In the multiple-application studies, "some of MT's largest and most interesting effects" were observed. While massage didn't appear to affect one's immediate assessment of pain, "a significant effect" was found for delayed assessment of pain. Specifically, patients who received a course of massage therapy and were assessed several days or weeks after the last treatment session "exhibited levels of pain that were lower, on average, than 62 percent of comparison group participants," a finding that lends credence to the theory that massage may promote the reduction of pain by allowing restorative sleep to take place more easily.

The most significant effects of massage therapy were seen when measuring anxiety and depression levels. According to the researchers, "The average MT participant experienced a reduction of trait anxiety that was greater than 77 percent of comparison group participants, and a reduction of depression that was greater than 73 percent of comparison group participants." So great were these reductions that the scientists considered massage therapy almost as effective as traditional psychotherapy in the treatment of anxiety and depression.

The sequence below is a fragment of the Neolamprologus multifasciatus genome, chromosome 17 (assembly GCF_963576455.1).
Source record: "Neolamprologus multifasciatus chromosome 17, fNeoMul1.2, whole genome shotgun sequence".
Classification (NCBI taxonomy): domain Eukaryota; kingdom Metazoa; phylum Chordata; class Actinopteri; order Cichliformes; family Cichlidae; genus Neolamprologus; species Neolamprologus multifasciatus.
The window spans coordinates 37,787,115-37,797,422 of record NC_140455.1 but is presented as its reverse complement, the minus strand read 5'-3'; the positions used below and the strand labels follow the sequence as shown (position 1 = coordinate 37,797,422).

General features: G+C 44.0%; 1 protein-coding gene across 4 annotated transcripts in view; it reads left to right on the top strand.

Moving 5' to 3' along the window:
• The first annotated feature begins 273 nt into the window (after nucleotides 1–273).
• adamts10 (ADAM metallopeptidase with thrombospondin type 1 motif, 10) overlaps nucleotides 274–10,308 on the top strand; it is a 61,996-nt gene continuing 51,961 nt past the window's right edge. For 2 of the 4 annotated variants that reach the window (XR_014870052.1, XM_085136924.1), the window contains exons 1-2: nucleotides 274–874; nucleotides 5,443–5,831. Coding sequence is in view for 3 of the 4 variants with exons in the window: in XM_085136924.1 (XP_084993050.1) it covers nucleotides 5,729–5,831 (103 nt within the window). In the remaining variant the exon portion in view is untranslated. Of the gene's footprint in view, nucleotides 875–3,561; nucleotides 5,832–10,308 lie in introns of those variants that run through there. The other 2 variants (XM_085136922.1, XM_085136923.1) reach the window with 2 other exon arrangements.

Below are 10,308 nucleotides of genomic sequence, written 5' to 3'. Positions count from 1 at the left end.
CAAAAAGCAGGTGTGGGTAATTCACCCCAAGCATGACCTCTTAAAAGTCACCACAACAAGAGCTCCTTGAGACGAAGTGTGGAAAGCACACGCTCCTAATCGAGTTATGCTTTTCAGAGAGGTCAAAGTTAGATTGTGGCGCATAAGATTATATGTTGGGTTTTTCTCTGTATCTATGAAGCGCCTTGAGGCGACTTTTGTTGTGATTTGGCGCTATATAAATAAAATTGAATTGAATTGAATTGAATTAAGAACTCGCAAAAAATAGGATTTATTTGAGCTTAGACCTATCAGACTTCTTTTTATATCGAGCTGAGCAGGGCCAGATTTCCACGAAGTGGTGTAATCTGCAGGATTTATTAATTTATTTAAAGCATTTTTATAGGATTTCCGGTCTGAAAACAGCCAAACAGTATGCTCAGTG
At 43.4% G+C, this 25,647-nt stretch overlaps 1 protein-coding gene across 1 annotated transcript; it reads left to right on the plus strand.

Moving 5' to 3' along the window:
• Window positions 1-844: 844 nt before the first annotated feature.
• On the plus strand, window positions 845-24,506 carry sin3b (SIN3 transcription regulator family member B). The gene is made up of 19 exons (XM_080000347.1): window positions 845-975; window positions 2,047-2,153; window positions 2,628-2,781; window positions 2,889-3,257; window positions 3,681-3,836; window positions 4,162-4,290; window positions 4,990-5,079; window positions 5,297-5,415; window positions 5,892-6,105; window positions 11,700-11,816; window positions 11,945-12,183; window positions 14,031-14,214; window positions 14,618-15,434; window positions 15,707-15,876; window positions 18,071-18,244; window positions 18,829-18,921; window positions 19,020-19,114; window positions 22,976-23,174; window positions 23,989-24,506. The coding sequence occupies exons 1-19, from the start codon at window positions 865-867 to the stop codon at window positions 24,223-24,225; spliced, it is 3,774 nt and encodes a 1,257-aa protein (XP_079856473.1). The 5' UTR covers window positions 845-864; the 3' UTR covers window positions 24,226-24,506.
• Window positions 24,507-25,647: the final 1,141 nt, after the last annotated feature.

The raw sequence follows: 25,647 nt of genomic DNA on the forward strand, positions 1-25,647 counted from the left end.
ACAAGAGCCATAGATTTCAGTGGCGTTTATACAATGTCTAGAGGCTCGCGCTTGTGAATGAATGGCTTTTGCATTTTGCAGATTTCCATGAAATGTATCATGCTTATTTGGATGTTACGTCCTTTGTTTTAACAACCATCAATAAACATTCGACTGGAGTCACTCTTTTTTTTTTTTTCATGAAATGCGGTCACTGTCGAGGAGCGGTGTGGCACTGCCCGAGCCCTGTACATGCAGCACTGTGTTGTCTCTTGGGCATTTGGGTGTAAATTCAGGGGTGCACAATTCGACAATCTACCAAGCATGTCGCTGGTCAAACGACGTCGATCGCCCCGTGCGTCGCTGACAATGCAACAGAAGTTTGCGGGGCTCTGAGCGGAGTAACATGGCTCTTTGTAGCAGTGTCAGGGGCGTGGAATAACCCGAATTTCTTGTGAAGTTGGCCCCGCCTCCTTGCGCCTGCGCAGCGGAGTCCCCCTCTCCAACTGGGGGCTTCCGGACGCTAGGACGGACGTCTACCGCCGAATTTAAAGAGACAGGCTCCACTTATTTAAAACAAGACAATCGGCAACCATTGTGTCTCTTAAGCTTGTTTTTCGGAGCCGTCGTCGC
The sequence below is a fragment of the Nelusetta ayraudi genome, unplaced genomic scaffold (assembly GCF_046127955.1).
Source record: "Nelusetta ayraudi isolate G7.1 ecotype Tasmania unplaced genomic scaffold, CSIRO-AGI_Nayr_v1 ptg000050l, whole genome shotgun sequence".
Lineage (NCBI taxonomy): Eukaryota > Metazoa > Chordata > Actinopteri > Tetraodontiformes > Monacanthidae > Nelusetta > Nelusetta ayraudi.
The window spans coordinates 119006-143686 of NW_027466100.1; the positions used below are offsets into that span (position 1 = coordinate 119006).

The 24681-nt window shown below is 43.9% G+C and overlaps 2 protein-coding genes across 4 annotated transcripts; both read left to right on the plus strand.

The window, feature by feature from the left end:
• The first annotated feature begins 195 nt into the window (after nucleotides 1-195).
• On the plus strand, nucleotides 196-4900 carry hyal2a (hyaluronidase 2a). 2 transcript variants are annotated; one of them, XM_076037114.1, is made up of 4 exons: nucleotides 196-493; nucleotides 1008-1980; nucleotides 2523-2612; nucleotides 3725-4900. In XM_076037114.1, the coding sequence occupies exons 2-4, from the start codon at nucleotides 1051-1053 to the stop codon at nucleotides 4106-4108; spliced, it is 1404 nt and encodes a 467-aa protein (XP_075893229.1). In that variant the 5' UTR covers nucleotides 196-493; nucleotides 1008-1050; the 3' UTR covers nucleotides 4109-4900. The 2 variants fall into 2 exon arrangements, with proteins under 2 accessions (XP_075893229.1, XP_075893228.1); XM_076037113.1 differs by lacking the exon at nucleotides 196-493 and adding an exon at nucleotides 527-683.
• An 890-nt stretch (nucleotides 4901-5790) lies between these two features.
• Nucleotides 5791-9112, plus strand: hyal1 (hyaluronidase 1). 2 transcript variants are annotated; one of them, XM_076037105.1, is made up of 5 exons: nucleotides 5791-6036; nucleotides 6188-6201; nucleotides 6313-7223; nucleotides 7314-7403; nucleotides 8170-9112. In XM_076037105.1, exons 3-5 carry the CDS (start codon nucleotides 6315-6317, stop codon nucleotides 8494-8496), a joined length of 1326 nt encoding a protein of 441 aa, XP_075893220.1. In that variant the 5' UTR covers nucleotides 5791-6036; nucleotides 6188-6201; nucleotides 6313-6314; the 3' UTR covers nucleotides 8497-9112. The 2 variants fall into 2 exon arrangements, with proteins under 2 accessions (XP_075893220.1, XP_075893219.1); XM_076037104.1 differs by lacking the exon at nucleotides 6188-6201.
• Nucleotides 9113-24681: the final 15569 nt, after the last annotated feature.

Massage: The Psychotherapy of the 21st Century?

The results of the meta-analysis dealt a blow to some commonly held beliefs about the effectiveness of massage therapy. For instance, the failure of massage to provide a significant effect on the immediate assessment of pain "contradicts the theory that MT provides stimuli that interfere with pain consistent with gate control theory." In addition, while the reductions in blood pressure and heart rate supported existing beliefs that massage promotes a response in the parasympathetic nervous system, the authors noted that "if this theory is true, it would also be expected that a significant reduction in cortisol levels would have occurred, which did not."

One new theory the researchers put forth was that massage therapy "may provide benefit in a way that parallels the common-factors model of psychotherapy." In this model, the specific mode of psychotherapy delivered is secondary to other factors, such as a client's positive expectation for treatment, a therapist who is warm and has a positive regard for the client, and the relationship between the therapies and the client.